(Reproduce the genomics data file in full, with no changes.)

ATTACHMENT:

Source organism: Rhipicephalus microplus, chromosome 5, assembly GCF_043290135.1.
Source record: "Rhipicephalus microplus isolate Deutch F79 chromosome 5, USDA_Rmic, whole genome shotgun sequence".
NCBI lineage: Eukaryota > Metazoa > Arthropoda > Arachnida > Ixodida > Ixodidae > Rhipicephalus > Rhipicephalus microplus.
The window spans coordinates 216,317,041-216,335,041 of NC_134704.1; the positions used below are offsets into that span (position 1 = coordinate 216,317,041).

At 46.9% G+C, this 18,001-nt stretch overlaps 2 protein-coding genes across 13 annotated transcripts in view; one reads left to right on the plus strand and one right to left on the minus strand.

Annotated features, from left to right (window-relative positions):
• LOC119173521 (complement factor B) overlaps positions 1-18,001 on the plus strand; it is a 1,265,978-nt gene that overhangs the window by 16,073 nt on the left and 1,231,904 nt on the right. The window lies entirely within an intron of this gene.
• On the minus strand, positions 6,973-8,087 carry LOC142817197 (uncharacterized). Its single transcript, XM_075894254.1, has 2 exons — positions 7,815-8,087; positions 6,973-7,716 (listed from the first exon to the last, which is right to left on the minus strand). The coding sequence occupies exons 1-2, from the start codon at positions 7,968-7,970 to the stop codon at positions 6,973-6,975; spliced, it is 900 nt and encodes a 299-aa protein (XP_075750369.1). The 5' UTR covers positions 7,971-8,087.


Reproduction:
Source organism: Rhipicephalus microplus, chromosome 5, assembly GCF_043290135.1.
Source record: "Rhipicephalus microplus isolate Deutch F79 chromosome 5, USDA_Rmic, whole genome shotgun sequence".
NCBI lineage: Eukaryota > Metazoa > Arthropoda > Arachnida > Ixodida > Ixodidae > Rhipicephalus > Rhipicephalus microplus.
The window spans coordinates 216,317,041-216,335,041 of NC_134704.1; the positions used below are offsets into that span (position 1 = coordinate 216,317,041).

At 46.9% G+C, this 18,001-nt stretch overlaps 2 protein-coding genes across 13 annotated transcripts in view; one reads left to right on the plus strand and one right to left on the minus strand.

Annotated features, from left to right (window-relative positions):
• LOC119173521 (complement factor B) overlaps positions 1-18,001 on the plus strand; it is a 1,265,978-nt gene that overhangs the window by 16,073 nt on the left and 1,231,904 nt on the right. The window lies entirely within an intron of this gene.
• On the minus strand, positions 6,973-8,087 carry LOC142817197 (uncharacterized). Its single transcript, XM_075894254.1, has 2 exons — positions 7,815-8,087; positions 6,973-7,716 (listed from the first exon to the last, which is right to left on the minus strand). The coding sequence occupies exons 1-2, from the start codon at positions 7,968-7,970 to the stop codon at positions 6,973-6,975; spliced, it is 900 nt and encodes a 299-aa protein (XP_075750369.1). The 5' UTR covers positions 7,971-8,087.